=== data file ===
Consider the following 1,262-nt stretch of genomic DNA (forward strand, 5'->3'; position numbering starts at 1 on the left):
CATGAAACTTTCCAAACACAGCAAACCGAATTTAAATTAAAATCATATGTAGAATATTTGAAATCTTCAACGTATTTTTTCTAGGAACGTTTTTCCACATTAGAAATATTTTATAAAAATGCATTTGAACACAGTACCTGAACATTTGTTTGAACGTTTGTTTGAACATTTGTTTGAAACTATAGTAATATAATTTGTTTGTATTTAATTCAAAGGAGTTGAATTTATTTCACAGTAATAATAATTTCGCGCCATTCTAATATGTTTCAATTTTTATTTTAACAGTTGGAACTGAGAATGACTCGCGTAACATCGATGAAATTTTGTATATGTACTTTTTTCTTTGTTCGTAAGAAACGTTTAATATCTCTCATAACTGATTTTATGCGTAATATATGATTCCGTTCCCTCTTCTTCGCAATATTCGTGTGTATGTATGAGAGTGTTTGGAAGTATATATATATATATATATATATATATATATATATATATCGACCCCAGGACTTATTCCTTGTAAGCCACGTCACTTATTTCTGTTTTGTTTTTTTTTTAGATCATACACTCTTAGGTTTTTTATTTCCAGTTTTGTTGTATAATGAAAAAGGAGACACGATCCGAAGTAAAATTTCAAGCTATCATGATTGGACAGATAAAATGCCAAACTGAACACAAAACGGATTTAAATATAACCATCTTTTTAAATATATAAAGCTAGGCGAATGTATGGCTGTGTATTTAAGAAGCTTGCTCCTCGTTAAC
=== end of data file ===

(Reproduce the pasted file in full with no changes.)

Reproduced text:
Consider the following 1,262-nt stretch of genomic DNA (forward strand, 5'->3'; position numbering starts at 1 on the left):
CATGAAACTTTCCAAACACAGCAAACCGAATTTAAATTAAAATCATATGTAGAATATTTGAAATCTTCAACGTATTTTTTCTAGGAACGTTTTTCCACATTAGAAATATTTTATAAAAATGCATTTGAACACAGTACCTGAACATTTGTTTGAACGTTTGTTTGAACATTTGTTTGAAACTATAGTAATATAATTTGTTTGTATTTAATTCAAAGGAGTTGAATTTATTTCACAGTAATAATAATTTCGCGCCATTCTAATATGTTTCAATTTTTATTTTAACAGTTGGAACTGAGAATGACTCGCGTAACATCGATGAAATTTTGTATATGTACTTTTTTCTTTGTTCGTAAGAAACGTTTAATATCTCTCATAACTGATTTTATGCGTAATATATGATTCCGTTCCCTCTTCTTCGCAATATTCGTGTGTATGTATGAGAGTGTTTGGAAGTATATATATATATATATATATATATATATATATATATATCGACCCCAGGACTTATTCCTTGTAAGCCACGTCACTTATTTCTGTTTTGTTTTTTTTTTAGATCATACACTCTTAGGTTTTTTATTTCCAGTTTTGTTGTATAATGAAAAAGGAGACACGATCCGAAGTAAAATTTCAAGCTATCATGATTGGACAGATAAAATGCCAAACTGAACACAAAACGGATTTAAATATAACCATCTTTTTAAATATATAAAGCTAGGCGAATGTATGGCTGTGTATTTAAGAAGCTTGCTCCTCGTTAAC